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White Hall

James P. Kaetz, Auburn University
White Hall is located in Lowndes County in the central part of the state, just west of the capital at Montgomery. It has a mayor/city council form of government. Ben Wallace, a long-time player in the National Basketball Association, was born in White Hall.
The town of White Hall was established during the Great Depression as a New Deal project under the Resettlement Administration (similar to the town of Skyline, Jackson County, and the Prairie Farms Resettlement Community in Macon County). In 1935, the Resettlement Administration purchased the land of the former White Hall plantation and divided and sold the plots to black families through low-interest loans. Three-quarters of the families became self-supporting, and the community maintained the name White Hall.
Lowndes County Interpretive Center Building
White Hall, with its large number of by African American landowners, became a center of activity during the civil rights movement, including the drive for registering African Americans to vote. The town was incorporated in 1979.
In October 2009, civil rights activist and long-time mayor of White Hall, John Jackson, pled guilty to a misdemeanor and resigned his position after depositing a check intended for the town into his personal account. In 2010, the Southern Star Casino in White Hall was shut down after being open only a month as part of Gov. Bob Riley's crackdown on illegal gambling machines. The casino reopened in May 2012.
According to the 2010 Census, White Hall had a population of 858. Of that number, 95.6 percent of respondents identified themselves as African American, 2.4 percent as white, 1.7 percent as two or more races, 0.9 percent as Hispanic, and 0.2 percent as Native American. The town's median household income, according to 2010 Census estimates, was $30,000, and the per capita income was $15,497.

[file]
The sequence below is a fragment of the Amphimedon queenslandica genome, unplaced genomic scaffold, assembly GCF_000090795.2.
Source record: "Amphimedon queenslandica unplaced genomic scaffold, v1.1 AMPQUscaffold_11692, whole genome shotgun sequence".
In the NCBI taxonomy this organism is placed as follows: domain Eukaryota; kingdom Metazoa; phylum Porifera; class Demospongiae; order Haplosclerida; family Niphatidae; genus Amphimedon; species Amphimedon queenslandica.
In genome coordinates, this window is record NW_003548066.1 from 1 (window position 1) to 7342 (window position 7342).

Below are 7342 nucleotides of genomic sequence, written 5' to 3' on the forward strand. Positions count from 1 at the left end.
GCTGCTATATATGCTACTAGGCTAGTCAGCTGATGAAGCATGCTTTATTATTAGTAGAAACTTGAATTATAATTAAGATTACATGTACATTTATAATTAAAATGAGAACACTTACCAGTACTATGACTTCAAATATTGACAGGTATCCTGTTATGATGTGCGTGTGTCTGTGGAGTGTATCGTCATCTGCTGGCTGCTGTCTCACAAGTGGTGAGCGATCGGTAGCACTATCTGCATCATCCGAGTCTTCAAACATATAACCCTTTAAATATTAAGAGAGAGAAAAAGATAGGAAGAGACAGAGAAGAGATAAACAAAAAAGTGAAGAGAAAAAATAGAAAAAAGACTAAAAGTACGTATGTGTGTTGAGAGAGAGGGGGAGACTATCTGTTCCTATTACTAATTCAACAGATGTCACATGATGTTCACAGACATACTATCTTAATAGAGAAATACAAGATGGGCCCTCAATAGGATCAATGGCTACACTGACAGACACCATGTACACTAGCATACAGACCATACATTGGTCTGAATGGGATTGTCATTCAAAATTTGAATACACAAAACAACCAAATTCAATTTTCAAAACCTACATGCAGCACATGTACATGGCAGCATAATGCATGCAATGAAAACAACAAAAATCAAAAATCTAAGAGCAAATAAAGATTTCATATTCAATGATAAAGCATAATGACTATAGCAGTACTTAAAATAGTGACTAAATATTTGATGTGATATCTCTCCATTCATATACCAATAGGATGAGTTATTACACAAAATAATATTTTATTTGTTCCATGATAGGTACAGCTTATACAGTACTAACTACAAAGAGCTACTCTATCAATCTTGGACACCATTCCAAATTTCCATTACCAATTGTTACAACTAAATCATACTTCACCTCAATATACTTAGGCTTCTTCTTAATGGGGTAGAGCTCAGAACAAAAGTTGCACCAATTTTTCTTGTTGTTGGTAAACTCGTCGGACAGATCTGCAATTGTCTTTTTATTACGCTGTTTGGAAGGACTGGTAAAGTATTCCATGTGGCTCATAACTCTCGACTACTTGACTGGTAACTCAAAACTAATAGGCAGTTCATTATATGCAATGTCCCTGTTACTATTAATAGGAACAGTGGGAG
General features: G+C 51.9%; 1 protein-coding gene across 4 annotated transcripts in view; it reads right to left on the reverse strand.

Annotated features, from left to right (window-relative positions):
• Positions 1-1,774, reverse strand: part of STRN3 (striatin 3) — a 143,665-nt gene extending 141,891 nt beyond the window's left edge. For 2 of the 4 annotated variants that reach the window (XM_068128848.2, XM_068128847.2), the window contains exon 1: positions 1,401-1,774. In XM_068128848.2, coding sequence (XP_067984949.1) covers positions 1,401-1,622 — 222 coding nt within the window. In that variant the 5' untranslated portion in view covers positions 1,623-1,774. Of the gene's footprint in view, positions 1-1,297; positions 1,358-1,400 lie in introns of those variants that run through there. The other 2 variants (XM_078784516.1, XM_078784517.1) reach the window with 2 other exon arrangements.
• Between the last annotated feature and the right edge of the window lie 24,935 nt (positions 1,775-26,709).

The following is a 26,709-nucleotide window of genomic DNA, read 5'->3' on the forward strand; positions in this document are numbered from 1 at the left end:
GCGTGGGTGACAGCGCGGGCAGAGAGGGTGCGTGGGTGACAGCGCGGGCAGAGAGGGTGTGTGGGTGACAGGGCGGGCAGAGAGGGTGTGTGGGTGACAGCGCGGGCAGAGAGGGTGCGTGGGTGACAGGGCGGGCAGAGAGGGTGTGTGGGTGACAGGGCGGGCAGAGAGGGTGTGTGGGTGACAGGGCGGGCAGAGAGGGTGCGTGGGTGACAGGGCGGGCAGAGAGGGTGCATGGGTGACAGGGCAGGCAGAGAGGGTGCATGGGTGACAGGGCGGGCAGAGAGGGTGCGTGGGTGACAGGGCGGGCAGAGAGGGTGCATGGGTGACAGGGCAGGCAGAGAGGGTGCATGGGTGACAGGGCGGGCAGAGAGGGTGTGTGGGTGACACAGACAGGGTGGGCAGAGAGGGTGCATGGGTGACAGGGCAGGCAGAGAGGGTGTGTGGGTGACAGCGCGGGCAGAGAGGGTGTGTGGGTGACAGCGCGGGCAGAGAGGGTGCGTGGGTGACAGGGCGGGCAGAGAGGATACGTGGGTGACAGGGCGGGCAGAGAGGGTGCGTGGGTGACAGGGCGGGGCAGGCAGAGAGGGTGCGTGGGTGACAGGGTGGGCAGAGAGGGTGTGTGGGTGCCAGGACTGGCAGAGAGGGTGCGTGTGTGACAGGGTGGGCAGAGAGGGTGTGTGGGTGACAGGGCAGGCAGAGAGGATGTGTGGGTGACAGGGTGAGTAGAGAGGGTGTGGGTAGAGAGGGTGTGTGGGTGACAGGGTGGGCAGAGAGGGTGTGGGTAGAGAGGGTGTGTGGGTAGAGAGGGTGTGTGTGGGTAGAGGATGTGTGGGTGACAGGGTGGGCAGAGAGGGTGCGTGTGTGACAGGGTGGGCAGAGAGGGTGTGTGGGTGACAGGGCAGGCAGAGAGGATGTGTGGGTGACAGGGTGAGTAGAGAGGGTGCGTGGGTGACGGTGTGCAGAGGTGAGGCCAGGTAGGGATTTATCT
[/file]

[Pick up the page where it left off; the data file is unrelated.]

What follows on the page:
According to 2010 Census estimates, the work force in White Hall was divided among the following industrial categories:
· Manufacturing (29.3 percent)
· Educational services, and health care and social assistance (21.2   percent)
· Construction (9.7 percent)
· Public administration (8.1 percent)
· Transportation, warehousing, and utilities (8.1 percent)
· Retail trade (5.3 percent)
· Arts, entertainment, recreation, and accommodation and food services   (5.6 percent)
· Professional, scientific, and administrative and waste management   services (4.4 percent)
· Agriculture, forestry, fishing and hunting, and extractive (3.1 percent)
· Wholesale trade (2.8 percent)
· Other services, except public administration (1.6 percent)
· Finance and insurance, real estate, and rental and leasing (0.9   percent)
Students in White Hall attend the Lowndes County Public Schools. There are no schools in the town itself.
White Hall is served by U.S. Highway 80, which runs east-west through the southern portion of the state, County Road 40, which runs east-west through the northern portion of the state, and County Road 23, which runs north-south through the town. Jack Edwards Airport serves general aviation.
Events and Places of Interest
Weatherford's Leap
Holy Ground Battlefield Park, located at the northeastern-most point of White Hall commemorates one of the significant battles of the Creek War of 1813-1814. It is located on the former site of a major Creek town and offers visitors interpretive panels about the battle, walkways through the landscape, and an overlook above the Alabama River.
Prairie Creek Public Use Area provides access to the creek for anglers and canoers and kayakers, and the Lowndes Wildlife Management Area provides hunting opportunities.
The Selma to Montgomery National Historic Trail traverses the southern portion of the city along U.S. Highway 80, and the Selma to Montgomery Trail Interpretative Center is located in White Hall. The facility houses exhibits relating to the civil rights movement and the march.

Additional Resources

Jeffries, Hasan Kwame. Bloody Lowndes: Civil Rights and Black Power in Alabama's Black Belt. New York and London: New York University Press, 2009.
Published:  January 10, 2013   |   Last updated:  April 24, 2015